The news pages offer readers the highest standards of rigorous, factual, impartial news reporting, while the opinion pages offer a panoply of contributors who add to societal debate in the U.S. and elsewhere. The Journal is committed to clear labeling, so readers know when they are reading an editorial or opinion piece, as opposed to a news article.

  • @Old_Joe: I believe what you have written about the separation between news and opinion at the WSJ did in fact exist. I was a long-time reader until about two years ago. I had no quarrel with the investigative reporting (on Elizabeth Holmes and on avaiation, for example), but the formerly objective news coverage came to be slanted once 2016 came to pass. What I noticed in particular was the use of terms such as “left-leaning” to describe any politician not Republican as well how stories about DT’s rallies clearly expressed a favorable opinion of how the rabble was behaving on that particular day. Any news operation has to choose what events to cover; what I was doing was reading the NYTimes alongside the Journal. The Gray Lady had the facts, the WSJ presented poorly-disguised opinion pieces.
  • edited April 20
    @BenWP- Thanks for your comments. We have subscribed to the print edition of the WSJ for many years because of their reporting- most certainly not because of their editorial garbage. Additionally, we subscribe to the print editions of The Economist and The Atlantic, as well as the internet versions of the NY Times, The Washington Post and The Guardian, so we have a pretty good view on tendencies towards reporting bias.

    As a prime example of reporting bias, I would note that we also have subscribed to the San Francisco Chronicle for over fifty years. At one time it was actually a decent newspaper. In the past few years it's reporting has deteriorated to little more than a totally predictable "progressive" distortion of reality. The main reason that we maintain the subscription is to read the comics section.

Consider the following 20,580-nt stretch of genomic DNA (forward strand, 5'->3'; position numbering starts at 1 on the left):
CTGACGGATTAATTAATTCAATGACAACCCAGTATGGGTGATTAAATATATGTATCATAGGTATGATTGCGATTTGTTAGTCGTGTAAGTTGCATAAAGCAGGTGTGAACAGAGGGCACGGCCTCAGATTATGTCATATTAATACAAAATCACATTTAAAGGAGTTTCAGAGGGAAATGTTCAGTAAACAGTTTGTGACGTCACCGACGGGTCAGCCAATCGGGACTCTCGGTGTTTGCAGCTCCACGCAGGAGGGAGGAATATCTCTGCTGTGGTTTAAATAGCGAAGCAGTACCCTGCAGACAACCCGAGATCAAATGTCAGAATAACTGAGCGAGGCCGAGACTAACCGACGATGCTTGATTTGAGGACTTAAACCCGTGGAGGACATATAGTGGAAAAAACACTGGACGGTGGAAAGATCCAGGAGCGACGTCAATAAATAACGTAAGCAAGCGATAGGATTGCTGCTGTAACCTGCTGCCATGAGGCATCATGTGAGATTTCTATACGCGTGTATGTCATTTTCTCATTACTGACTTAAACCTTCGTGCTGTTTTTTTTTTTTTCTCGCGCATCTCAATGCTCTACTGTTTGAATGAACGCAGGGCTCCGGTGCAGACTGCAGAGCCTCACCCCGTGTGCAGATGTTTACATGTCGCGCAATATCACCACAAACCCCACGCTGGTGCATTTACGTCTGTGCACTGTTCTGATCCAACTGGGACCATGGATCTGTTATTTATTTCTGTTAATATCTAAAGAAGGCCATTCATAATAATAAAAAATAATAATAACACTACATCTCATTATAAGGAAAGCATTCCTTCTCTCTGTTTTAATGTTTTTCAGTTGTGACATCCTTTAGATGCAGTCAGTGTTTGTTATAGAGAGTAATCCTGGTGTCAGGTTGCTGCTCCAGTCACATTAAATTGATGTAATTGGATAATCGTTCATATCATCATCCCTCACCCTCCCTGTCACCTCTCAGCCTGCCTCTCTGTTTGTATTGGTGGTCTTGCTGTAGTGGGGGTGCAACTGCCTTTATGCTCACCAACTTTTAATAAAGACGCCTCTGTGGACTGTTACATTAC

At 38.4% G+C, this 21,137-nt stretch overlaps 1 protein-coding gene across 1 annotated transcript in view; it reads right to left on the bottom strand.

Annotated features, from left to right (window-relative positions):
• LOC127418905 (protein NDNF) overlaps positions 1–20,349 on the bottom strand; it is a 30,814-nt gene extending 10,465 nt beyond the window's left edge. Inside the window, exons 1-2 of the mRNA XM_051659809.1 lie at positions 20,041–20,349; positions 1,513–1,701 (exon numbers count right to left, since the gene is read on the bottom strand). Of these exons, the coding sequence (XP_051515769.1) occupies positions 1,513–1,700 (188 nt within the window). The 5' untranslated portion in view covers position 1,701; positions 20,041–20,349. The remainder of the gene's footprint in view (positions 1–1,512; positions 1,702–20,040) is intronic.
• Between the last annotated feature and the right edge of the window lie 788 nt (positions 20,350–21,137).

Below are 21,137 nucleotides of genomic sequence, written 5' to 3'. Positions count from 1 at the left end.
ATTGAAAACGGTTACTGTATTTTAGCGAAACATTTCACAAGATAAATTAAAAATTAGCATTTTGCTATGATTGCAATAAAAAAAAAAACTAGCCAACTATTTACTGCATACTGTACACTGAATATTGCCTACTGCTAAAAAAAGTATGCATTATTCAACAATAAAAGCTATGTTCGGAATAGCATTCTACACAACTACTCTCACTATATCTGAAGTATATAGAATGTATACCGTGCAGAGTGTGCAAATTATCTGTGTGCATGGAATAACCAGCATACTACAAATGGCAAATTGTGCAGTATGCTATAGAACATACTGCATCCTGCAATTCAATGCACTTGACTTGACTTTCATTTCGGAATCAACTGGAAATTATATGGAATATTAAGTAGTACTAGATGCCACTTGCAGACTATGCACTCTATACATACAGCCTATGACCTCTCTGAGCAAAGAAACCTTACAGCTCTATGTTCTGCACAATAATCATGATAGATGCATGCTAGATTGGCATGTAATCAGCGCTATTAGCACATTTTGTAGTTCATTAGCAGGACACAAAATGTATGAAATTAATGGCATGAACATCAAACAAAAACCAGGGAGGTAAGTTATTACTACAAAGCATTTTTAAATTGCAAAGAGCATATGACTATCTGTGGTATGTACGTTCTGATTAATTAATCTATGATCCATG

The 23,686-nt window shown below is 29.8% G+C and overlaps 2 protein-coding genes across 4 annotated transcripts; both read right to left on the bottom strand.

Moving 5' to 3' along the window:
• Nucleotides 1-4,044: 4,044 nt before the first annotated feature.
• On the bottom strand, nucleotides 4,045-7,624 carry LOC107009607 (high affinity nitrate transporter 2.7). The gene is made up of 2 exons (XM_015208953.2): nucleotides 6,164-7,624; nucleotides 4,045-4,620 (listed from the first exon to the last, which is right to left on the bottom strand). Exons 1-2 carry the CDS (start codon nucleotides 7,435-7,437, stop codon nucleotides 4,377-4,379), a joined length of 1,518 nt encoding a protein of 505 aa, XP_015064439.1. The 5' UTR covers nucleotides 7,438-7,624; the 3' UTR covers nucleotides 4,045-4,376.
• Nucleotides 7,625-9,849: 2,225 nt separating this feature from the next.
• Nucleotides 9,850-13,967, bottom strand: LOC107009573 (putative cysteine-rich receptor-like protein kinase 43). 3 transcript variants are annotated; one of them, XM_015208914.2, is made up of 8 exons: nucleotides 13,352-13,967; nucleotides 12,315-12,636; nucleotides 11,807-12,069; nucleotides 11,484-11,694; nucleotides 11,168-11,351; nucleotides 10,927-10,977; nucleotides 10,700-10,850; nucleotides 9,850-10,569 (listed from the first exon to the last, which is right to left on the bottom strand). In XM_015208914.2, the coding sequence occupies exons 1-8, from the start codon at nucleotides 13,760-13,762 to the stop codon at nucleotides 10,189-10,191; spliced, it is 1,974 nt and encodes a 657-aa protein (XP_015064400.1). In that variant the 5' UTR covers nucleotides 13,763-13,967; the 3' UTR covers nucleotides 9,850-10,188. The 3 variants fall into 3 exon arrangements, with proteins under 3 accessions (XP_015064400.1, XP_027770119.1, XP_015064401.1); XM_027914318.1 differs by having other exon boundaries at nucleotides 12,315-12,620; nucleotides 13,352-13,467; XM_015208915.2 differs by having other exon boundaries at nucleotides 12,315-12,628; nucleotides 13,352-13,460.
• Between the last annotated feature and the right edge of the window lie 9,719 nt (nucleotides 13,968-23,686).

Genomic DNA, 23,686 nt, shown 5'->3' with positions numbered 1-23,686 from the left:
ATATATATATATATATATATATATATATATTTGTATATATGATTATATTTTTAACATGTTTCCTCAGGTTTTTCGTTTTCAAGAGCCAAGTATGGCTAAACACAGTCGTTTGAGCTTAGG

I come from a strong Union family, and in fact was myself a Union steward for a number of years, so my natural bias is obviously towards “left-leaning” perspectives, and I don't regard either of the terms "left-leaning" or "right-leaning" as pejorative. There most definitely is a "left-wing" and a "right-wing", and to pretend otherwise is to be blind to reality.

    Nonetheless, I do not want or appreciate significant bias in my news reports. The reason that we subscribe to this spread of news resources is to allow comparison of reported information.

    I must respectfully disagree with your opinion of the WSJ. By and large we have found their reporting to be factual, reasonably neutral, and generally in accordance with other decent sources. As you note, any news operation has to choose what events to cover, and with respect to the WSJ it's hard to know if editorial bias influences that. It is true that the WSJ does not always choose the same event overage as The Washington Post, but it's also very true that WaPo is hardly without a "left-leaning" bias of it's own.

    One tries to distill something close to the truth by obtaining input from a variety of sources. No one of them is perfect, by any means.

  • edited April 19
    Enjoy both WSJ & Barron’s. With few exceptions the news reporting in both seems objective and of high quality. Too bad the WSJ devotes so much space, however, to their (mostly very conservative) “Opinion” section. A waste of good talent ISTM. The WSJ isn’t cheap. Near $30 monthly on Kindle - but well worth it IMHO.

    The WP can be had for $6 monthly if you’re a Prime member. I choose not to subscribe.
  • The WaPo is interesting, in that it maintains it's historic "left-leaning" reporting and editorial perspective despite being owned by Jeff Bezos, who is not exactly known for his pro-union left-leaning propensities.
  • edited April 19
    Mark said: